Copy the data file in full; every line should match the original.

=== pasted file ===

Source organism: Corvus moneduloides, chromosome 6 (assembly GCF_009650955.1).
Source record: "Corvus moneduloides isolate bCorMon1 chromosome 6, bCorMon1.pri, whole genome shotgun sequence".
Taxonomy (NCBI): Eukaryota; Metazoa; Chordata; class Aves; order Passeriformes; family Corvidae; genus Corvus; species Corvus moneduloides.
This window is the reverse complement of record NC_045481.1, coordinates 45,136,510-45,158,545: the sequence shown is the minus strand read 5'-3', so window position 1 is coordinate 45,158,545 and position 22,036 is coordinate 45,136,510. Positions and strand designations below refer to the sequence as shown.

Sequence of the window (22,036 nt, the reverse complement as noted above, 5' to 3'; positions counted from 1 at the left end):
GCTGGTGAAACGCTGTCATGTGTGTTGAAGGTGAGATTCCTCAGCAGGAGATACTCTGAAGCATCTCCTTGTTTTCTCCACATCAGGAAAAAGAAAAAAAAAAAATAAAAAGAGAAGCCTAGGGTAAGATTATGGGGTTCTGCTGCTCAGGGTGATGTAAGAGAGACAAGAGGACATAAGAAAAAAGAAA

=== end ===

Source organism: Corvus moneduloides, chromosome 6 (assembly GCF_009650955.1).
Source record: "Corvus moneduloides isolate bCorMon1 chromosome 6, bCorMon1.pri, whole genome shotgun sequence".
Taxonomy (NCBI): Eukaryota; Metazoa; Chordata; class Aves; order Passeriformes; family Corvidae; genus Corvus; species Corvus moneduloides.
This window is the reverse complement of record NC_045481.1, coordinates 45,136,510-45,158,545: the sequence shown is the minus strand read 5'-3', so window position 1 is coordinate 45,158,545 and position 22,036 is coordinate 45,136,510. Positions and strand designations below refer to the sequence as shown.

Sequence of the window (22,036 nt, the reverse complement as noted above, 5' to 3'; positions counted from 1 at the left end):
GCTGGTGAAACGCTGTCATGTGTGTTGAAGGTGAGATTCCTCAGCAGGAGATACTCTGAAGCATCTCCTTGTTTTCTCCACATCAGGAAAAAGAAAAAAAAAAAATAAAAAGAGAAGCCTAGGGTAAGATTATGGGGTTCTGCTGCTCAGGGTGATGTAAGAGAGACAAGAGGACATAAGAAAAAAGAAA